Conflict in Macedonia Update Apr 2001

Report
from Catholic Relief Services
Published on 10 Apr 2001
Fortunately, military activity has slowed significantly in Macedonia and the 40,000 refugees and displaced persons are slowly starting to return to Tetovo to rebuild their lives. However, the Kosovo province continues to host some 8,000 refugees and it may take some time for them to safely return to Macedonia.
Catholic Relief Services staff together with Caritas Kosova is committed to assisting these refugees for as long as necessary and will continue to pursue opportunities that, while assisting those most in need, will not promote long-term displacement or ethnic division.

Catholic Relief Services' Response:

CRS Distributions
Seven-day ration kits 1,170
Three-day ration kits 981
Hygiene kits 876
Flour (to bakeries) 4,900kg
(Convert to pounds by multiplying by 2.2)
Bread Loaves 5,055
Bottles of Water 2,242
Liters of Milk 1,336
Biscuits 1,647
Tinned Fish 650
Mattresses 73
Blankets 1,136

Refugees crossing into Kosovo had a bitter journey. They came across small, sometimes snowy mountain passes on foot bringing with them the few items they could carry. Catholic Relief Services has been transporting thousands of these refugees from the brutal mountains down to Prizren, Kosovo. Once in Prizren, the refugees are placed with host families, some of whom have graciously accepted as many as 20 people. As many of these families are already struggling to make ends meet, Catholic Relief Services is providing both the refugees and the families with daily food rations and non-food household items.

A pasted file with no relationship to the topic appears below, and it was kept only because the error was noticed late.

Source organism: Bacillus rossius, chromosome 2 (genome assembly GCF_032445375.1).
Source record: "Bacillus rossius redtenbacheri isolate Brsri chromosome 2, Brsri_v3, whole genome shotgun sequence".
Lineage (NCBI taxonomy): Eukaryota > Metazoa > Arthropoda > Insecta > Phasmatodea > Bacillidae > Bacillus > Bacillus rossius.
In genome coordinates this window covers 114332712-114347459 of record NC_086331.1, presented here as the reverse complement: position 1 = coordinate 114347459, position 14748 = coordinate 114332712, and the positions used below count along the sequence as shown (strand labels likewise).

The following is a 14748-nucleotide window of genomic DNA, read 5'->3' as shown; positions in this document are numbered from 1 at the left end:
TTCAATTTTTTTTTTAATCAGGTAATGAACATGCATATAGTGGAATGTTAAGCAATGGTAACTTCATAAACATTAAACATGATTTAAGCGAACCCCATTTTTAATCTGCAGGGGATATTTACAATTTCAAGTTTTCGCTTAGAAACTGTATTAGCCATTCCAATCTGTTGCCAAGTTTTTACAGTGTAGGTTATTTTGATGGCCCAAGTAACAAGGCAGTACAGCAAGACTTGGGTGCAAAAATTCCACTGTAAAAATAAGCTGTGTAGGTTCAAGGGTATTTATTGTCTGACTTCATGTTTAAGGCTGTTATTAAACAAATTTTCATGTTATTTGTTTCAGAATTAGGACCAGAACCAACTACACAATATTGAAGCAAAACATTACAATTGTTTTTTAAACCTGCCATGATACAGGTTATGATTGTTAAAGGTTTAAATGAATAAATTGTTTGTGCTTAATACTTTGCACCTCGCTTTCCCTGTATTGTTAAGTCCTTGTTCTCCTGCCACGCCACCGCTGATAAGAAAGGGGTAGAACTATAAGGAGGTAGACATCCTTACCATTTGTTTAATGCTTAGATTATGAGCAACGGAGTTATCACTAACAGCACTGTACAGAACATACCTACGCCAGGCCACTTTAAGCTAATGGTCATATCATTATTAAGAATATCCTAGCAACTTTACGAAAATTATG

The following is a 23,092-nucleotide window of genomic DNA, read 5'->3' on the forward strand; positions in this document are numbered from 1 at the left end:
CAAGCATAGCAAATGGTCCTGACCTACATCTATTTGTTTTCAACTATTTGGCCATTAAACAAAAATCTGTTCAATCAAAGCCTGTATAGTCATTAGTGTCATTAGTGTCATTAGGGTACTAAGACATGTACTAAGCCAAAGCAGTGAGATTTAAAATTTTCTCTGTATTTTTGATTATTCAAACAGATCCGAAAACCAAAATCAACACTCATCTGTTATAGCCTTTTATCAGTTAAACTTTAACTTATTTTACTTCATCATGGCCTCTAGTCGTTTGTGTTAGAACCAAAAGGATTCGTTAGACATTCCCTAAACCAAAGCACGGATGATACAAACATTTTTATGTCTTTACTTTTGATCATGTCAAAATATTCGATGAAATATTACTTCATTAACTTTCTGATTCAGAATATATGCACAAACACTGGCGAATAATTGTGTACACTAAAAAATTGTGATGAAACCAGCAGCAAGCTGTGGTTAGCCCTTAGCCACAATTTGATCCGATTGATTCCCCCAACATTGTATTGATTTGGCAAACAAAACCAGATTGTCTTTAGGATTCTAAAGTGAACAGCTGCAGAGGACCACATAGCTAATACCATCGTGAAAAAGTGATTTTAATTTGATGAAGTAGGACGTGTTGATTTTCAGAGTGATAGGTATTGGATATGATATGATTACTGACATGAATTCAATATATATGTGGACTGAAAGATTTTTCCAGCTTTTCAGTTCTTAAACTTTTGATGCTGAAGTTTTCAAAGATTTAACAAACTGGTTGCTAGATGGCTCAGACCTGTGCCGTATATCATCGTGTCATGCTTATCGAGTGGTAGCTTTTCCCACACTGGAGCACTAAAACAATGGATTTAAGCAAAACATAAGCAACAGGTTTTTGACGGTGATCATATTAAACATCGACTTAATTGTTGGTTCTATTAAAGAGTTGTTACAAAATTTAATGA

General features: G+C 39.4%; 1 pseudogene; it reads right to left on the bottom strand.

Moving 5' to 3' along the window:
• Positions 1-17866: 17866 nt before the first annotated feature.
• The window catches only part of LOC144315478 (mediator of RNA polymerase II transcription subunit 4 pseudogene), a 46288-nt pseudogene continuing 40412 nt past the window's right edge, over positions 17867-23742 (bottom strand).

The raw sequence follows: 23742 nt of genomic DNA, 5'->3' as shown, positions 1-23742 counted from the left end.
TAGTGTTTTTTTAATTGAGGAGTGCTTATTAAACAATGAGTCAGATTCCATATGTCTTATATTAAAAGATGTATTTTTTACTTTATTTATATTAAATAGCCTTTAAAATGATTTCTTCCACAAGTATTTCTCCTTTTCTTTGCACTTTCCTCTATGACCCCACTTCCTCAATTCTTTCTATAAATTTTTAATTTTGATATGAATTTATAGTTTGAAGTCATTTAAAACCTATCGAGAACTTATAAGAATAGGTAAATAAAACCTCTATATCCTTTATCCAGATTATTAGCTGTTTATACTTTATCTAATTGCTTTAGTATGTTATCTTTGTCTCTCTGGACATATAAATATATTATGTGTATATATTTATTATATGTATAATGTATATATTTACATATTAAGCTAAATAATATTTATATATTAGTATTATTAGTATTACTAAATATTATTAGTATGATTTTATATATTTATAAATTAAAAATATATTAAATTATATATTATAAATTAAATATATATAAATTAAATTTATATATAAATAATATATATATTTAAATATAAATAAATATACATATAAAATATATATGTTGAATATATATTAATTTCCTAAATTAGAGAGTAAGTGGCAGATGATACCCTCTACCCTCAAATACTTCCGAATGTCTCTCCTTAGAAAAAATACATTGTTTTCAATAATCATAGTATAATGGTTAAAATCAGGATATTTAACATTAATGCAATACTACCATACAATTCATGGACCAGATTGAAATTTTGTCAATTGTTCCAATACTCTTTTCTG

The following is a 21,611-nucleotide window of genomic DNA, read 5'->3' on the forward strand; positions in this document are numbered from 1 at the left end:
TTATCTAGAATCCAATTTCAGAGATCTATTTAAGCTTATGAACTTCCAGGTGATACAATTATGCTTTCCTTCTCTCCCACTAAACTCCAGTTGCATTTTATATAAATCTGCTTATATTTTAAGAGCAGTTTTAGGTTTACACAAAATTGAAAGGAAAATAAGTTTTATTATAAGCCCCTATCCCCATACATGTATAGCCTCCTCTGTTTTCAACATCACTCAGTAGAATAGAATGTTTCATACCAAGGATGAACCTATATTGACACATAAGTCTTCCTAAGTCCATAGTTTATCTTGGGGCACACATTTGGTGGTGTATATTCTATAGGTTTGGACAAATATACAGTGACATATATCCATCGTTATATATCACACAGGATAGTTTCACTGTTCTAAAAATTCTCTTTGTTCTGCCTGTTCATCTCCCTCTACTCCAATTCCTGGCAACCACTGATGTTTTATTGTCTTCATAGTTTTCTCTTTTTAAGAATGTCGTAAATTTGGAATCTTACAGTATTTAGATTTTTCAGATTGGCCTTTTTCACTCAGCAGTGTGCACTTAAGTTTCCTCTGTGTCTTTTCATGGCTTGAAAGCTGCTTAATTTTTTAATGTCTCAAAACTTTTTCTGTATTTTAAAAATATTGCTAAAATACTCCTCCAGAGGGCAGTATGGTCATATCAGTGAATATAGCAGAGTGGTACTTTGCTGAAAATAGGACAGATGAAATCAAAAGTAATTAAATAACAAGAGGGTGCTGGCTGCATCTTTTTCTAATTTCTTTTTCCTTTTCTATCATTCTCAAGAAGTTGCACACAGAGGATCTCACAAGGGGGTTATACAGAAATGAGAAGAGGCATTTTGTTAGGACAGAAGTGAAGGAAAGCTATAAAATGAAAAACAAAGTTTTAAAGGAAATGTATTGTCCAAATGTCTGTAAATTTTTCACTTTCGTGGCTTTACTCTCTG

These host families were refugees themselves not long ago having been forced from their homes during the last round of fighting two years ago. They remember the help that was given to them and are more than happy to help now. "Everyone spoke of the huge hospitality they received" These people were always smiling and the kids were playing. There was absolutely no complaining," said Tom Price, Catholic Relief Services Regional Communications Officer for Europe after conducting a needs assessment with some of the host families. The families are not alone in their generous aid to the refugees. "The Hotel Prizren voluntarily set itself up as the registration center [and] taxi drivers are giving refugees free rides," added Price.

Catholic Relief Services' commitment doesn't end with food and necessities' distributions. Staff in Kosovo and Macedonia are also deeply concerned with promoting peace. To demonstrate their commitment, agency staff in Macedonia has initiated the Blue Ribbons-for-Peace campaign in Skopje. "We are trying to act as a catalyst here to promote peace," said Price. "We are not presenting this as a Catholic Relief Services campaign, but as what we hope will be a mass movement for peace."

Background:

Just two years after the world watched the region around Yugoslavia's province of Kosovo deteriorate, tensions rose again. This time the neighboring country of Macedonia suffered from fighting that forced tens-of-thousands of refugees to flee to Kosovo for safety. The Macedonian government tried to pacify aggressive ethnic Albanian militants operating in the areas surrounding Tetovo, Macedonia, a predominantly Albanian town close to the border with Kosovo.

Copyright=A92001 CRS